THE BLOG
07/29/2013 06:59 pm ET Updated Feb 02, 2016

Transitioning in the House Across the Street From a School

A new school year will be starting in a few weeks. It will be the eighth school year since I moved into a little house across the street from a school.

I was so excited that I didn't need to move into an apartment, what with beginning my transition and all that. Coming and going. Sometimes as Steven. Sometimes as Stephanie. I worried a bit about sometimes presenting as male, sometimes as female, and how that would work out. It is an elementary school. Would some teacher or parent notice and realize that there was a transgender person living so close to where their children played on the playground? Of course, being transgender does not increase the likelihood that a person will be or do anything inappropriate. Unfortunately, many people believe that it does. There are many people who think that transgender people are a danger to children. There is no doubt that being publicly transgender increases the likelihood that I will meet with violence.

These were the first, frightening days outside the closet. Finally living in the daylight but feeling very exposed and very vulnerable. Trying to be careful and aware, especially when the children were in the schoolyard. By the end of that first school year, I was living full-time as Stephanie, and I was much more comfortable but still cautious, still not completely confident in my true person. I remember one day in particular when the children were outside playing and I was planting some flowers in the yard. I heard the children yelling, "Hey, lady!" I didn't pay much attention to it. Then the children yelled again, "Hey, lady!" As I looked up, I realized that they were yelling at me. "Hey, lady! Will you get us the ball?" they asked. I immediately jumped to my feet and ran to the ball. No doubt there was great joy on my face as I tossed the ball back over the fence.

Not long after that, a friend of mine, a teacher at the school, saw me arrive home for lunch. She yelled, "Stephanie!" She came up to the fence, several children in tow, and introduced them to me as her friend. How wonderful to feel completely comfortable while standing there and visiting!

A few years later I was traveling the state doing presentations about what it was like to be transgender and working through political activism to help make legislative change. When people would find out that I identified as both transgender and Christian, they would sometimes ask me questions about how I reconcile the two identities. If you ask me, it's a lot like reconciling the fact that I like chocolate with the fact that I like cats. There is nothing to reconcile. However, for some people, it does not seem to be that simple. I won't get into the long version of my answer to such questions. Suffice it to say that I would ask the same question to anyone who identifies as Christian but works to prevent equality for people who are lesbian, gay, bisexual, or transgender. How do you reconcile being Christian with discriminating against any group of human beings?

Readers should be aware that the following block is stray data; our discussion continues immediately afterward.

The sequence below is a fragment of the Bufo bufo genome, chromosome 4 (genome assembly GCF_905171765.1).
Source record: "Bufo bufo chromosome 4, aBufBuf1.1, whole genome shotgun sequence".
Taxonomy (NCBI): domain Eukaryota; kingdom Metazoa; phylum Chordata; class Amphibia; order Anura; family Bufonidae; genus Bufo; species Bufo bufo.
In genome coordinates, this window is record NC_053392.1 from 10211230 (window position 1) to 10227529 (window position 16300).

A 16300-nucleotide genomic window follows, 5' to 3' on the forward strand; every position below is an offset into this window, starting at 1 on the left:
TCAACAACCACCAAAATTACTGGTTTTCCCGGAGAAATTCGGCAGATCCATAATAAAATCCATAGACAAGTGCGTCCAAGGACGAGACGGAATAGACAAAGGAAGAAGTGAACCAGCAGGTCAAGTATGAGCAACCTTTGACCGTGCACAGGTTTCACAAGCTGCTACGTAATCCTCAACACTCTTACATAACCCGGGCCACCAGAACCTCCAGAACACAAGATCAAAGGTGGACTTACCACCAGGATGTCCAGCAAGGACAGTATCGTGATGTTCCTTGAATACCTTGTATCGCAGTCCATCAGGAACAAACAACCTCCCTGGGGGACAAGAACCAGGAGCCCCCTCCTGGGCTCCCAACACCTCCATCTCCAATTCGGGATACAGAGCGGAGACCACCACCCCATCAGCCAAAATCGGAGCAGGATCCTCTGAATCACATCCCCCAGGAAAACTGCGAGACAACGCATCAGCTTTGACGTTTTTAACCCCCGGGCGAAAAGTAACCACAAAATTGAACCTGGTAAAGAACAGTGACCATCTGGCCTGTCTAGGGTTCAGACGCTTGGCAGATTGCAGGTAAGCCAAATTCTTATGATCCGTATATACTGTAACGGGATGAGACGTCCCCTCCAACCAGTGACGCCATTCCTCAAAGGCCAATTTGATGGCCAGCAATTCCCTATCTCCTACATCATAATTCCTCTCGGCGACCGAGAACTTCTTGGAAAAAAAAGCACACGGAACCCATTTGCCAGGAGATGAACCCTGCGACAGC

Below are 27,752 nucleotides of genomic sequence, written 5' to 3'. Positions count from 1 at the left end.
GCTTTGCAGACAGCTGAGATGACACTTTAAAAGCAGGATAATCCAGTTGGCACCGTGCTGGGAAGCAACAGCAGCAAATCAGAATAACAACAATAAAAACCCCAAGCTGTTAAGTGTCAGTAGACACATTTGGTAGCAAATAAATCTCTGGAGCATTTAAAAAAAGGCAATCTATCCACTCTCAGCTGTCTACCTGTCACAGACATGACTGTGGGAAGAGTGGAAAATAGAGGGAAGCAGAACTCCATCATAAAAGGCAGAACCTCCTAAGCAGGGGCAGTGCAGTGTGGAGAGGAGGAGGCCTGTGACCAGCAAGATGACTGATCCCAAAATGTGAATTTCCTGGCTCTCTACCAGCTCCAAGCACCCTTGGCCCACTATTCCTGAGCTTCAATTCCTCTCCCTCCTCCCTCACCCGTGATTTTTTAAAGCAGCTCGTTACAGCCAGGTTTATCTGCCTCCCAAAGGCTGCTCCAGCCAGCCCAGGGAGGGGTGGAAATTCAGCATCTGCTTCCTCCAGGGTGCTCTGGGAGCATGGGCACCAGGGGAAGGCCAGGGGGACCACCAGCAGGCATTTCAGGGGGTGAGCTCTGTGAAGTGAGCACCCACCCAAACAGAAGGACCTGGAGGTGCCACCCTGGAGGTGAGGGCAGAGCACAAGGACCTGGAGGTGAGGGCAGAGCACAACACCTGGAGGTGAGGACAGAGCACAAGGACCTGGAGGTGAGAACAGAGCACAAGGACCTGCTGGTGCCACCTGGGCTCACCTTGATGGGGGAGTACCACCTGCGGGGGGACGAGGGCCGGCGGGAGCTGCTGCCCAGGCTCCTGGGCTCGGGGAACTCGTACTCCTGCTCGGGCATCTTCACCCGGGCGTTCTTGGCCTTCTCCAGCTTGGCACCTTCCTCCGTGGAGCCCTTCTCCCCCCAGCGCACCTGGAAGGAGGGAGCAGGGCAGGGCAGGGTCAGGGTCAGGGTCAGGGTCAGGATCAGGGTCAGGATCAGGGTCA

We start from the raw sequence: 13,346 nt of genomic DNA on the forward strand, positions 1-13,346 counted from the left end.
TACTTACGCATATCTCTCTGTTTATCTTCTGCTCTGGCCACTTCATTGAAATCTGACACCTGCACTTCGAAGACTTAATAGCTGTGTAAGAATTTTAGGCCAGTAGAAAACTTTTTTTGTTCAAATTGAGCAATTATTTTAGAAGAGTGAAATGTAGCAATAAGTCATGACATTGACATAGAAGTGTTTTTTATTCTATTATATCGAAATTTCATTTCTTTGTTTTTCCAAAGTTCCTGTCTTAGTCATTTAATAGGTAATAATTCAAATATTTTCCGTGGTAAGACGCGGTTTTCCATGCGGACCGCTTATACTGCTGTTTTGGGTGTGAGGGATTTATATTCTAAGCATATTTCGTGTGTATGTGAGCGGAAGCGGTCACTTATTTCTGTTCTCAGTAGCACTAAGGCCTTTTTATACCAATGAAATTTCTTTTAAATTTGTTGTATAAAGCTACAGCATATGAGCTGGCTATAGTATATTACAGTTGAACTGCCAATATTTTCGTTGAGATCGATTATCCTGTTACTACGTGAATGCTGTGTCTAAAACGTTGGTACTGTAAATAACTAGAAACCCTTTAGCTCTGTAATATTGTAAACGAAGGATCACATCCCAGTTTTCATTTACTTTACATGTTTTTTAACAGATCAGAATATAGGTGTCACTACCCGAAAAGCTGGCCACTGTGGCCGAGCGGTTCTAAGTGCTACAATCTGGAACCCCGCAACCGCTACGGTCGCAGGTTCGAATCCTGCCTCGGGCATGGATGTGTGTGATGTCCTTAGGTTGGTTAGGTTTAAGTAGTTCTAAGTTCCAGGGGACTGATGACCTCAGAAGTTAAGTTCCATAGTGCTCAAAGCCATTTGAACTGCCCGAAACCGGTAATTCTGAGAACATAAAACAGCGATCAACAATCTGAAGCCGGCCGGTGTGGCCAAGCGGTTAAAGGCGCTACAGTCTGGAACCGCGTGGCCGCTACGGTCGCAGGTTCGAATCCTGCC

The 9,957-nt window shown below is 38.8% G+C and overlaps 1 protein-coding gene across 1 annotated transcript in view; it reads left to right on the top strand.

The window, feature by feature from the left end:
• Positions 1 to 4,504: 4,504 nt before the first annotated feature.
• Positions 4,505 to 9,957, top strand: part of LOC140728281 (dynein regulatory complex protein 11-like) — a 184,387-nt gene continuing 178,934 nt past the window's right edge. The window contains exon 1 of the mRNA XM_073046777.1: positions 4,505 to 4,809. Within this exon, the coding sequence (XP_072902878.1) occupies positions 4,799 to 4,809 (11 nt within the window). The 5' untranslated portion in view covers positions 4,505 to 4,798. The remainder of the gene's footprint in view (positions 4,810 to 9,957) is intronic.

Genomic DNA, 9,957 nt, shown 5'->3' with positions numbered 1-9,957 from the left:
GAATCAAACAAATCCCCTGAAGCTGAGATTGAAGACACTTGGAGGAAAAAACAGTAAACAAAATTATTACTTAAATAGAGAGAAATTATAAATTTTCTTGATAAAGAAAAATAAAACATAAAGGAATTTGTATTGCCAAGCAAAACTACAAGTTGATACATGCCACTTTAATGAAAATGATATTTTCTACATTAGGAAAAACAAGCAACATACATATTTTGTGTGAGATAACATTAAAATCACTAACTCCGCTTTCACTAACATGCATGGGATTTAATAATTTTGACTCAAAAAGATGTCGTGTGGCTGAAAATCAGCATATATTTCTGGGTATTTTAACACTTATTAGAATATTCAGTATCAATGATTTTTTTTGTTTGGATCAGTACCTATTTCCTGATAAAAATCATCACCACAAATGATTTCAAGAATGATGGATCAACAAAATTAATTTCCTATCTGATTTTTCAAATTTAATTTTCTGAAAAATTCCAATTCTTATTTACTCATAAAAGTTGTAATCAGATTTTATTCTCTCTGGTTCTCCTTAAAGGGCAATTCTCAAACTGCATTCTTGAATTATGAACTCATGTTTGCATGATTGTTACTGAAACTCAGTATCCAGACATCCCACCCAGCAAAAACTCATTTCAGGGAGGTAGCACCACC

As I realized that identifying as both transgender and Christian was intriguing to some people, I decided to be more public about these two (of my many) identities. I went to makestickers.com and ordered a bumper sticker that said "Transgender and Christian." Of course, I thought about how that would be received with my car parked in front of the house across the street from the school. About that time I testified at the local school board meeting about the need to have protections for LGBT students and staff. And of course I self-identified as transgender and Christian. I'm pretty sure it wasn't a secret anymore.

I have come to understand that being publicly transgender not only increases the likelihood that I will meet with violence but decreases the likelihood that other transgender people will meet with violence. The fact that I live across the street from a school makes that oh-so-much-more-important.

2013-07-29-ech.jpgNeedless to say that the new bumper sticker went on the car, next to the bumper sticker that said "The Equality Car." And I parked it in front of my house. From time to time, a parent would stop to look at it as they were walking their child to the school.

A few weeks ago a gentleman in another car made a left turn into the side of the Equality Car. The gentleman's insurance company determined that my car would cost more to fix than she was worth, so they gave me some money and towed her away. The sadness of that day was somewhat tempered by the purchase of the successor to the Equality Car. I thought long and hard about whether or not to put a new "Transgender and Christian" bumper sticker on the Equality Car 2. Neighbors next door and all that. Kansas highways and whatnot. Still across the street from the school.

In the end it came down to one thing, and there was no real choice about the bumper sticker: I am not ashamed of who I am; there is nothing wrong with who I am. In my educational presentations it is not uncommon for someone to ask me, "Why would a person be public about being transgender?" Suffice it to say that I answer that question with another: "Why not?"

A new school year will be starting in a few weeks. It will be the eighth school year since I moved into a little house across the street from a school. I can't wait.